Thursday, 29 November 2012

Prayers and the heart

"Better your heart be without words than your words without heart." wrote John Bunyan the author of "A Pilgrim's Progress". They are wise words and a reminder for those who prefer using a more formal way of praying that the words that have been used and re-used over the centuries are only effective if they are re-prayed from the heart. They have to be owned by their new owners if they are to have meaning and power. They are not magic formulae which merely have to be repeated or recited to produce the desired effect. So care must be taken when using these ancient prayers that every word, thought and idea is one you wish to fully identify with as you speak and pray them again.
I believe that the same can be said of the Scriptures. In my previous blog I referred to the occasion when I was called to the bedside of a comatose elderly lady in the last stages of dementia. Dementia patients, particularly in the latter stages of that distressing disease, lose their short term memory and understanding relying on pictures, images and memories from the distant past to sustain then. Which was why, when I was called to her bedside, I felt so helpless, not knowing what to say. On top of that I did not know the lady and had never met her before. So I leant heavily on some time-honoured prayers and well known scriptures to help me communicate God's love to her at her moment of extreme need, words I hoped would touch some distant memory from the past which she had once heard or spoken and which had then evoked faith and assurance.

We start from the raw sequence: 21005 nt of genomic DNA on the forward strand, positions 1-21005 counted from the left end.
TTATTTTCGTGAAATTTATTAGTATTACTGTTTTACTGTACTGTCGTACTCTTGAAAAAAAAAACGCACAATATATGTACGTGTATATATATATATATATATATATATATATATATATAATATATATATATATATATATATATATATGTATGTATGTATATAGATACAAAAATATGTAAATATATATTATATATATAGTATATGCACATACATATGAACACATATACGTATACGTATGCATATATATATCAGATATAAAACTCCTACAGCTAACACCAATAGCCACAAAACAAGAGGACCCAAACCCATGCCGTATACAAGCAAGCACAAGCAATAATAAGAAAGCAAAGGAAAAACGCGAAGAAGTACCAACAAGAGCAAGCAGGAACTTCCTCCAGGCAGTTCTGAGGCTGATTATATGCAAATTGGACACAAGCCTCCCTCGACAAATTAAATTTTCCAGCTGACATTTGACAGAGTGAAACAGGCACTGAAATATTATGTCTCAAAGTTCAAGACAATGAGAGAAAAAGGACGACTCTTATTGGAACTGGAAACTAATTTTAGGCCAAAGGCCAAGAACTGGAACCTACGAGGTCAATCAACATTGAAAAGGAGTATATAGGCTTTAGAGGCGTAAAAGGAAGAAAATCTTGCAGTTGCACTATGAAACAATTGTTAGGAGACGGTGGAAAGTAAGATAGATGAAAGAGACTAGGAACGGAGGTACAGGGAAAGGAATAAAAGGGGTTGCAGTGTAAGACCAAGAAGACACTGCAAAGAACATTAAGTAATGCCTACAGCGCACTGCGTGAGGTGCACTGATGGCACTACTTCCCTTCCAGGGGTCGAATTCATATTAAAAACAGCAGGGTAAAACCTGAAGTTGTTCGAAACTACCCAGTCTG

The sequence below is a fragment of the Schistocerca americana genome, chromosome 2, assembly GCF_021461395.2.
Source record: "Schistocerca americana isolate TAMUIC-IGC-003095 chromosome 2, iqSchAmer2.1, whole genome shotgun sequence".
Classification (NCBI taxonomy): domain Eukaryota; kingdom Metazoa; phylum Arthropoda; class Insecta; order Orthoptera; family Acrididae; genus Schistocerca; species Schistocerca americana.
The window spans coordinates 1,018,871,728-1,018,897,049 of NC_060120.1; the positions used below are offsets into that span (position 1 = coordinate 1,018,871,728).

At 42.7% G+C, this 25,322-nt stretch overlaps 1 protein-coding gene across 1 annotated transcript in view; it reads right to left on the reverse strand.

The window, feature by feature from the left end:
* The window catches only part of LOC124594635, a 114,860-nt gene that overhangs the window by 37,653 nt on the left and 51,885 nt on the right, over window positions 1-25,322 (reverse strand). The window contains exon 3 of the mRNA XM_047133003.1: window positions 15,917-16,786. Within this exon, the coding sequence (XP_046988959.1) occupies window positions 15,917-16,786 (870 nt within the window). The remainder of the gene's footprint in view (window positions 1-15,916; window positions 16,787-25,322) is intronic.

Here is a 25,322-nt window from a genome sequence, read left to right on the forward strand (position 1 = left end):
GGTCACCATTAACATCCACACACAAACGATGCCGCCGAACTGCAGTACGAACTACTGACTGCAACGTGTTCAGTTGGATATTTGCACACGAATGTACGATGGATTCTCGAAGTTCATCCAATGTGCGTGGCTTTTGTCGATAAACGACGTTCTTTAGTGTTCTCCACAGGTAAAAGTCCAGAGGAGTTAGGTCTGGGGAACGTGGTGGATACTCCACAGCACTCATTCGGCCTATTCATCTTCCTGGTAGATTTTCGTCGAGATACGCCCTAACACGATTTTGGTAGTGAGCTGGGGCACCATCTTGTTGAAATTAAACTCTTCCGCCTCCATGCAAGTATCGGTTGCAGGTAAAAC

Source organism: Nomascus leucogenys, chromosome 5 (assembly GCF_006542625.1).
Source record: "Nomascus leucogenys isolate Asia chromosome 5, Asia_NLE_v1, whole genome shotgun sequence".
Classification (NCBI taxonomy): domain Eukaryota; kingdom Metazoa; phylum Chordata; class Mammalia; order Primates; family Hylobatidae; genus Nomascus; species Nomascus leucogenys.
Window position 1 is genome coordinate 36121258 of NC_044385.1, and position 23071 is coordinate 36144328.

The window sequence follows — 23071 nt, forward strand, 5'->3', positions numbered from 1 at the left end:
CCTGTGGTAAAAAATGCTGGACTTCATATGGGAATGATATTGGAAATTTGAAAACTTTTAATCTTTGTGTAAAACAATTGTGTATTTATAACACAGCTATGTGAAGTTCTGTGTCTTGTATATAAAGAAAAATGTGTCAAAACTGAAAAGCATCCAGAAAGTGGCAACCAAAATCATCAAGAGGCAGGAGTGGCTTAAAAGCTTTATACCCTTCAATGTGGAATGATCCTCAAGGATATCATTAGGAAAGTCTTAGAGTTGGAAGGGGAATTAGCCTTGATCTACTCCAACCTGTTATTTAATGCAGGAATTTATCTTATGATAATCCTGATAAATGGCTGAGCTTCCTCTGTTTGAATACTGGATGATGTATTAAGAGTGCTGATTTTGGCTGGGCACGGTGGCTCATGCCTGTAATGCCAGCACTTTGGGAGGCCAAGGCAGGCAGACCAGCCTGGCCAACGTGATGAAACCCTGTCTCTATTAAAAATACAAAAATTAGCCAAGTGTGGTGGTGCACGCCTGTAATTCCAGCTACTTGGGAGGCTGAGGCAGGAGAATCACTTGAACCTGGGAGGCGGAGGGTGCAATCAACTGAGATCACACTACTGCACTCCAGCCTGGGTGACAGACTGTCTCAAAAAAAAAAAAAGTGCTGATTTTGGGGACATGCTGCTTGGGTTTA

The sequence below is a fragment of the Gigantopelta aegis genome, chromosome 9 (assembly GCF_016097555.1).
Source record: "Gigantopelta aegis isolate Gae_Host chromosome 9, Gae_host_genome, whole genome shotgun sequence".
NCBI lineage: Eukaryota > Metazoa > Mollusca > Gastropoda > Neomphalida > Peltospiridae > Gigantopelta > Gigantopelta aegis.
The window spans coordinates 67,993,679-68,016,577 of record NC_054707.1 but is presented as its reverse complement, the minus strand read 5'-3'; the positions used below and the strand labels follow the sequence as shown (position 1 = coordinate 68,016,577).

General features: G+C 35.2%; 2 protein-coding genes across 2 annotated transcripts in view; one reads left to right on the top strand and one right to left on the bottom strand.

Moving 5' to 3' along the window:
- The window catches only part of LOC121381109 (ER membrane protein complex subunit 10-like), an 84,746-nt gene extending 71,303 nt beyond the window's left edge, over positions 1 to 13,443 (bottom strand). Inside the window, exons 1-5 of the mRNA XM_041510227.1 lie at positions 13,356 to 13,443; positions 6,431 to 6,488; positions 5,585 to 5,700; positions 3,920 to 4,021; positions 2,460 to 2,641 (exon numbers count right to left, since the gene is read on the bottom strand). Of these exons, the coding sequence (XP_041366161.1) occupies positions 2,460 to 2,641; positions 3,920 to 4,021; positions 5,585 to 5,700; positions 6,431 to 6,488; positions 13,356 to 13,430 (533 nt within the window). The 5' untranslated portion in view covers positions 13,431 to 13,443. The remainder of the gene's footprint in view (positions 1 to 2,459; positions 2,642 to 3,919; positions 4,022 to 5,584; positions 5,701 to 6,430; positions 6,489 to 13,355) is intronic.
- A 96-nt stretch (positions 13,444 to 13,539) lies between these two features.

And these proved wonderful friends in need both for me, and I hope, for her. That is not to say that other words were not needed that would gently elucidate what was being said. But the core of what was needed was prayer from the heart and words which I believe acted as powerful reminders of God's promises of life, love and peace. The rest I leave  - with great relief - to the Spirit of God who searches the mind of God and the heart of man. 

Tuesday, 27 November 2012

God, darkness and dementia

I was called out recently to pray for a lady in her late nineties who was close to death. She had been suffering with dementia and was in the latter stages of that dreadful condition. As I prepared to attend I faced the same dilemma I always do in these circumstances, what do I say? What should I read? Would it make any difference because her mind was to all intents and purposes unable to understand much anyway - or at least so I am led to believe.